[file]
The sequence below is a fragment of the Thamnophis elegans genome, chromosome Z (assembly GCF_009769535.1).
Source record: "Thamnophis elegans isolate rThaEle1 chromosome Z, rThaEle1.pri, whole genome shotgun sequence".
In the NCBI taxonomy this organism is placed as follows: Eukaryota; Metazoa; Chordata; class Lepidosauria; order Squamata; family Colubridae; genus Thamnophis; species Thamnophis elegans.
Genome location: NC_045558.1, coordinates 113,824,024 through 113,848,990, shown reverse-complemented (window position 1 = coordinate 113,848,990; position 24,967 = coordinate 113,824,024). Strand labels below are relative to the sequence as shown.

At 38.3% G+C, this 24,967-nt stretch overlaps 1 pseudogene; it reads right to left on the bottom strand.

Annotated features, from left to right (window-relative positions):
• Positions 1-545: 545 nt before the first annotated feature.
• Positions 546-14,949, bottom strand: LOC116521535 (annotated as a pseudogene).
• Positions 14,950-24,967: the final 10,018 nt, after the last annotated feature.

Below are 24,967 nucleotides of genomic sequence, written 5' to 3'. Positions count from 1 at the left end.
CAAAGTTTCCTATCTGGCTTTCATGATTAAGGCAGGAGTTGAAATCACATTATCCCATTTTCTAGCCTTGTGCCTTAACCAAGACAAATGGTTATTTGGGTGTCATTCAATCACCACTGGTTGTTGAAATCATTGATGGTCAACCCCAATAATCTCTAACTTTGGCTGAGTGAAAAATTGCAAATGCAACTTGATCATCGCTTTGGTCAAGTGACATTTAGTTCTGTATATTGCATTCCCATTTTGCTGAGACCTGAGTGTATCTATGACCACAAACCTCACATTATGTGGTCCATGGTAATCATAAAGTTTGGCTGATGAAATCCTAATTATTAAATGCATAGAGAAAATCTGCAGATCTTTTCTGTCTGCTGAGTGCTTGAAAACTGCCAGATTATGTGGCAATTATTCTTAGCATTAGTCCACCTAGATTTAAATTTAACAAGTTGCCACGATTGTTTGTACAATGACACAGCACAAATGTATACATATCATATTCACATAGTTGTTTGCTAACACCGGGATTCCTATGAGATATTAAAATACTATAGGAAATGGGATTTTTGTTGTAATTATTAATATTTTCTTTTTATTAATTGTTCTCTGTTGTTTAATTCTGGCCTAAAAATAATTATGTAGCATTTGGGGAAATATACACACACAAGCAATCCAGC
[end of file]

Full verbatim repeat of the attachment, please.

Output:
The sequence below is a fragment of the Thamnophis elegans genome, chromosome Z (assembly GCF_009769535.1).
Source record: "Thamnophis elegans isolate rThaEle1 chromosome Z, rThaEle1.pri, whole genome shotgun sequence".
In the NCBI taxonomy this organism is placed as follows: Eukaryota; Metazoa; Chordata; class Lepidosauria; order Squamata; family Colubridae; genus Thamnophis; species Thamnophis elegans.
Genome location: NC_045558.1, coordinates 113,824,024 through 113,848,990, shown reverse-complemented (window position 1 = coordinate 113,848,990; position 24,967 = coordinate 113,824,024). Strand labels below are relative to the sequence as shown.

At 38.3% G+C, this 24,967-nt stretch overlaps 1 pseudogene; it reads right to left on the bottom strand.

Annotated features, from left to right (window-relative positions):
• Positions 1-545: 545 nt before the first annotated feature.
• Positions 546-14,949, bottom strand: LOC116521535 (annotated as a pseudogene).
• Positions 14,950-24,967: the final 10,018 nt, after the last annotated feature.

Below are 24,967 nucleotides of genomic sequence, written 5' to 3'. Positions count from 1 at the left end.
CAAAGTTTCCTATCTGGCTTTCATGATTAAGGCAGGAGTTGAAATCACATTATCCCATTTTCTAGCCTTGTGCCTTAACCAAGACAAATGGTTATTTGGGTGTCATTCAATCACCACTGGTTGTTGAAATCATTGATGGTCAACCCCAATAATCTCTAACTTTGGCTGAGTGAAAAATTGCAAATGCAACTTGATCATCGCTTTGGTCAAGTGACATTTAGTTCTGTATATTGCATTCCCATTTTGCTGAGACCTGAGTGTATCTATGACCACAAACCTCACATTATGTGGTCCATGGTAATCATAAAGTTTGGCTGATGAAATCCTAATTATTAAATGCATAGAGAAAATCTGCAGATCTTTTCTGTCTGCTGAGTGCTTGAAAACTGCCAGATTATGTGGCAATTATTCTTAGCATTAGTCCACCTAGATTTAAATTTAACAAGTTGCCACGATTGTTTGTACAATGACACAGCACAAATGTATACATATCATATTCACATAGTTGTTTGCTAACACCGGGATTCCTATGAGATATTAAAATACTATAGGAAATGGGATTTTTGTTGTAATTATTAATATTTTCTTTTTATTAATTGTTCTCTGTTGTTTAATTCTGGCCTAAAAATAATTATGTAGCATTTGGGGAAATATACACACACAAGCAATCCAGC